The Organ Donor Program
Finger Lakes Donor Recovery Network is one of 58 nonprofit, federally-designated donor programs that coordinates organ donations in the U.S.
There are more than 120,000 men, women and children in the U.S. on the national organ transplant waiting list. The list is managed through the United Network for Organ Sharing (UNOS), based in Richmond, VA, which holds a contract with the Federal Government to oversee the system.
This system developed out of the National Organ Transplant Act in 1984, which established the Organ Procurement and Transplant Network (OPTN), a national organ sharing system to guarantee fairness in the allocation of organs for transplant. UNOS maintains a database of all patients waiting for various organ transplants.
Factors such as a patient’s income, celebrity status, and race or ethnic background play no role in determining how organs are given to patients.
Patients are added to the waiting list after having been evaluated by a team of physicians at their local transplant hospital and deemed candidates for transplantation. The rules that dictate the waiting list vary by organ. General criteria – a patient’s medical urgency, blood, tissue and size match with the donor, time on the waiting list and proximity to the donor – guide the distribution of organs. Special allowances are made for children under certain circumstances. Factors such as a patient’s income, celebrity status, and race or ethnic background play no role in determining how organs are given to patients.
Local patients also get special attention when an organ donation happens in their community. The country is divided into 11 geographic regions, each served by an organ procurement organization (OPO) like Finger Lakes Donor Recovery Network. With the exception of perfectly-matched kidneys and the most urgent liver patients, first priority goes to patients at Finger Lakes region transplant hospitals. Next in priority are patients in areas served by nearby OPOs. Finally, only if no patients in these communities can use the organ, organs are offered to patients elsewhere in the U.S.
Working with Hospitals and Donor Families
The end to a transplant patient’s wait begins with a call from a local hospital to Finger Lakes Donor Recovery Network to report a patient death. This call sets into motion a complex series of events that will bring FLDRN together with the potential donor’s family. This is typically a case in which a patient has suffered a life-ending injury to the brain and has been declared brain dead. The patient is in the intensive care unit and on artificial support to maintain heart beat and breathing; this is necessary so that the donor’s organs remain viable for transplant.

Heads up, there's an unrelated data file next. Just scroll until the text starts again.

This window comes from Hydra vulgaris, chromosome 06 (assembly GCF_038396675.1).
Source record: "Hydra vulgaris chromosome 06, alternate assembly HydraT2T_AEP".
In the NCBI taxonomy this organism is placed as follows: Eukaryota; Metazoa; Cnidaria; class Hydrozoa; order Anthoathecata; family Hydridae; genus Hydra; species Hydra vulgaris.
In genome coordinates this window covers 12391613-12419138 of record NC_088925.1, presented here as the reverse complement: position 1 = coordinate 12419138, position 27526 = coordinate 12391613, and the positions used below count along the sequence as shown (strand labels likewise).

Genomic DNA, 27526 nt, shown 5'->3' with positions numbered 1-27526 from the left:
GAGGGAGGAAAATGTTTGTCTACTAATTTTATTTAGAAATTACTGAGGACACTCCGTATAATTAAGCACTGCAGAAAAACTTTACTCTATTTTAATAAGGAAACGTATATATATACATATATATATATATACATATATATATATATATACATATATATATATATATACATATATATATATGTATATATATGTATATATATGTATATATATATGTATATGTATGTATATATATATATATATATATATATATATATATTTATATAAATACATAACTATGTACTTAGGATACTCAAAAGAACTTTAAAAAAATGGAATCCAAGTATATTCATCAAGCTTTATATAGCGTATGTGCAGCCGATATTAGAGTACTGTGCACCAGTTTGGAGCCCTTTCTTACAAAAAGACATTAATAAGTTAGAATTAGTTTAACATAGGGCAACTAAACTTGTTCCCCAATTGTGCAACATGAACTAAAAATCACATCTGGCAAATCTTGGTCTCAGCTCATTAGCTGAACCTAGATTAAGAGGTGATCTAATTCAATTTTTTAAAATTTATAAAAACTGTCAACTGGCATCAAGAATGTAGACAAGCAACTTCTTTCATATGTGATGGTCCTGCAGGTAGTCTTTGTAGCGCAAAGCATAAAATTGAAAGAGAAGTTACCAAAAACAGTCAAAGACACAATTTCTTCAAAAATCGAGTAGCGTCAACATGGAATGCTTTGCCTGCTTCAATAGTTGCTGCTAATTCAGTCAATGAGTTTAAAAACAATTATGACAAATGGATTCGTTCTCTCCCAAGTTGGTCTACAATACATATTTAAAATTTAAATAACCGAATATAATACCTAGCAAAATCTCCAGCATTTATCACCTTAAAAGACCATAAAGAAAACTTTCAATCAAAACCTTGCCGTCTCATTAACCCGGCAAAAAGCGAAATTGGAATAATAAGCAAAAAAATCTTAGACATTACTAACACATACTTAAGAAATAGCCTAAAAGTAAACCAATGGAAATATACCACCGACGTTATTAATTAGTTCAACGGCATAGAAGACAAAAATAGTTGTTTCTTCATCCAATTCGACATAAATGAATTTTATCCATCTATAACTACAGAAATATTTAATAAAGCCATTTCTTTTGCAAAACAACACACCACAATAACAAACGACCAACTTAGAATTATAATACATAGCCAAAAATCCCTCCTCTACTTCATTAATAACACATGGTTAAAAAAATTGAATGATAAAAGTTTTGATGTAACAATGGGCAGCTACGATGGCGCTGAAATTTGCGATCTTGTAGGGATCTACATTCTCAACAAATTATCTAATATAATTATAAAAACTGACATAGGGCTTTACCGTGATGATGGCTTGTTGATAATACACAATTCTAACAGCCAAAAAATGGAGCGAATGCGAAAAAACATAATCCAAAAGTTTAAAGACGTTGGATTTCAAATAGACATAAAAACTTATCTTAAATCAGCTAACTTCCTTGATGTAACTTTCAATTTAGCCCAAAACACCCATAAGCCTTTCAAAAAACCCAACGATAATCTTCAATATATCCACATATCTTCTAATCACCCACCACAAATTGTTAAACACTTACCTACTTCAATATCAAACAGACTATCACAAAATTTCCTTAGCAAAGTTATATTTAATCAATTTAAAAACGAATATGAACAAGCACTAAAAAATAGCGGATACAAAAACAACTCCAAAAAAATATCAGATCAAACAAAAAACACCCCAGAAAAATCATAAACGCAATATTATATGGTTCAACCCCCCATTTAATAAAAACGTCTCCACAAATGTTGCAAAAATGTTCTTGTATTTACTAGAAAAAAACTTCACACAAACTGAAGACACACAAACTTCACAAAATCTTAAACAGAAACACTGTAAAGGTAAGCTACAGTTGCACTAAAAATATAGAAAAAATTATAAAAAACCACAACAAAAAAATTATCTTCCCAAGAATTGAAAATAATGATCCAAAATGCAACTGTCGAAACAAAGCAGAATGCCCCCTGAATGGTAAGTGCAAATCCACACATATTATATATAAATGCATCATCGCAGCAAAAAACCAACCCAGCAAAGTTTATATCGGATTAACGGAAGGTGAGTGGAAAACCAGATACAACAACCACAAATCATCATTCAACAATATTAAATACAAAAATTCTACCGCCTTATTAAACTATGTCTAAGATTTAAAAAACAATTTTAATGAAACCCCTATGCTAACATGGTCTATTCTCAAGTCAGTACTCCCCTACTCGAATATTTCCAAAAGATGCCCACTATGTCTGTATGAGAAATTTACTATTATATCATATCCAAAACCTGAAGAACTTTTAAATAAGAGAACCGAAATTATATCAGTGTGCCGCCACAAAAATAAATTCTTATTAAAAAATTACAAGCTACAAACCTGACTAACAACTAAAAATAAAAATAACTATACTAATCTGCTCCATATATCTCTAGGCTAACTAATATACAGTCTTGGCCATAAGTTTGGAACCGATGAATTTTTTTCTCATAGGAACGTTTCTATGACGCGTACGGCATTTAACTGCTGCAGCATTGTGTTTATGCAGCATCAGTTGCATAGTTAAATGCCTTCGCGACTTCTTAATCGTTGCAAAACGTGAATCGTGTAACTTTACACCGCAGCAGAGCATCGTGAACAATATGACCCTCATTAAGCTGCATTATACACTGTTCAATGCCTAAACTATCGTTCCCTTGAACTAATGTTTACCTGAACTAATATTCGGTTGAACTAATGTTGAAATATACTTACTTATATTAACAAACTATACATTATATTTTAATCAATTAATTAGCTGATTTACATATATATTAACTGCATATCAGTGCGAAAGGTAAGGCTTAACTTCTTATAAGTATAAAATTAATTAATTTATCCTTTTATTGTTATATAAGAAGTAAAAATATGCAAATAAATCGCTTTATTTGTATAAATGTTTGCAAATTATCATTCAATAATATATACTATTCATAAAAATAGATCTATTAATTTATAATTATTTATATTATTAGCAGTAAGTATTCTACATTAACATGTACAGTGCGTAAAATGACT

The end to a transplant patient’s wait begins with a call from a local hospital to Finger Lakes Donor Recovery Network to report a patient death.
Clinical staff from FLDRN will consult with the hospital staff caring for the patient and plan for a discussion with the family of the potential donor. If the patient is a registered donor with New York Donate Life Registry, FLDRN will consult with the family about how the organ donation process will proceed. If the patient’s wishes with regard to organ or tissue donation are unknown, FLDRN staff will explain the donation options to the family or next of kin. This process is handled with the utmost care by FLDRN staff to ensure that the family clearly understands their options and the potential benefit to patients in need of transplants.
Once consent for donation is obtain, FLDRN begins the process of identifying potential matches for the donor organs by entering basic medical information into the national transplant database. From that list, FLDRN contacts the doctors representing the priority patients on the list. Patients print out in order based on a number of factors that are different depending on organ. But they include:
- Medical match between donor and recipient based on blood type, tissue typing and size
- The transplant candidate medical urgency status (primarily related to liver and heart patients)
- Geographic proximity to the donor
- Time accrued on the waiting list
- And, in certain cases, age of the donor and recipient with additional consideration given to children and adolescents
Once a patient’s doctor has determined that the organ is a good match for the patient, FLDRN will coordinate the surgical recovery of the organs at the hospital where the patient died. When a donor is donating multiple organs – heart, kidney, liver, lungs – FLDRN must coordinate with multiple surgical teams to carry out the organ recovery. Once the organs are recovered, they are then packed in sterile solutions and a sterile icy slush for transport to the recipient’s hospital. In some cases, particularly with the heart, lung or liver, the surgeon recovering the organ will take it directly to their patient in the hospital. In other circumstances, organs may be destined for outside of the region and will be taken by courier or by airplane to a patient in another part of the region or the country.